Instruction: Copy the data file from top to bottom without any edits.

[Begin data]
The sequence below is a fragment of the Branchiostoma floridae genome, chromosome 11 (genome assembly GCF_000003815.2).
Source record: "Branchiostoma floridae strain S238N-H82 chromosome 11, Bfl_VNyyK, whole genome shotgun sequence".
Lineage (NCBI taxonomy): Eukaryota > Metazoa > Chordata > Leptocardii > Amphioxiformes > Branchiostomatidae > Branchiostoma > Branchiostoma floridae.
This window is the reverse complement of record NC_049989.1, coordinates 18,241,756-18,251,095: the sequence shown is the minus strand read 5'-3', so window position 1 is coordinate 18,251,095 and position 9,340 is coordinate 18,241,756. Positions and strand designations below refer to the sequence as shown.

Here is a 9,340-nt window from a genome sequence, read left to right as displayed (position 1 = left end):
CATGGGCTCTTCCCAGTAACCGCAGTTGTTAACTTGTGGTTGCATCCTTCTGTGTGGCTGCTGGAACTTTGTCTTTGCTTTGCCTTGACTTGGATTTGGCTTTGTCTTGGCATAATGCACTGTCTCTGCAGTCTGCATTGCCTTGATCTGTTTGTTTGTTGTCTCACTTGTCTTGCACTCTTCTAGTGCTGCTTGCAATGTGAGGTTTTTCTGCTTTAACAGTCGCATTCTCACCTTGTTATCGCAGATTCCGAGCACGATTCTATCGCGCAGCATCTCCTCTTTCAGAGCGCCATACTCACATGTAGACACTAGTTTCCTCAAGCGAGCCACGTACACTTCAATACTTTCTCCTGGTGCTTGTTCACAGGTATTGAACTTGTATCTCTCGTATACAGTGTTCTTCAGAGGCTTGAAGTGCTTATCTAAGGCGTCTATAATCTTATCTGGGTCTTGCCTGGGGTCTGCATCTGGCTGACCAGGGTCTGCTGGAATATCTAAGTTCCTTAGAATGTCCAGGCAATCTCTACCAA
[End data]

The sequence below is a fragment of the Branchiostoma floridae genome, chromosome 11 (genome assembly GCF_000003815.2).
Source record: "Branchiostoma floridae strain S238N-H82 chromosome 11, Bfl_VNyyK, whole genome shotgun sequence".
Lineage (NCBI taxonomy): Eukaryota > Metazoa > Chordata > Leptocardii > Amphioxiformes > Branchiostomatidae > Branchiostoma > Branchiostoma floridae.
This window is the reverse complement of record NC_049989.1, coordinates 18,241,756-18,251,095: the sequence shown is the minus strand read 5'-3', so window position 1 is coordinate 18,251,095 and position 9,340 is coordinate 18,241,756. Positions and strand designations below refer to the sequence as shown.

Here is a 9,340-nt window from a genome sequence, read left to right as displayed (position 1 = left end):
CATGGGCTCTTCCCAGTAACCGCAGTTGTTAACTTGTGGTTGCATCCTTCTGTGTGGCTGCTGGAACTTTGTCTTTGCTTTGCCTTGACTTGGATTTGGCTTTGTCTTGGCATAATGCACTGTCTCTGCAGTCTGCATTGCCTTGATCTGTTTGTTTGTTGTCTCACTTGTCTTGCACTCTTCTAGTGCTGCTTGCAATGTGAGGTTTTTCTGCTTTAACAGTCGCATTCTCACCTTGTTATCGCAGATTCCGAGCACGATTCTATCGCGCAGCATCTCCTCTTTCAGAGCGCCATACTCACATGTAGACACTAGTTTCCTCAAGCGAGCCACGTACACTTCAATACTTTCTCCTGGTGCTTGTTCACAGGTATTGAACTTGTATCTCTCGTATACAGTGTTCTTCAGAGGCTTGAAGTGCTTATCTAAGGCGTCTATAATCTTATCTGGGTCTTGCCTGGGGTCTGCATCTGGCTGACCAGGGTCTGCTGGAATATCTAAGTTCCTTAGAATGTCCAGGCAATCTCTACCAA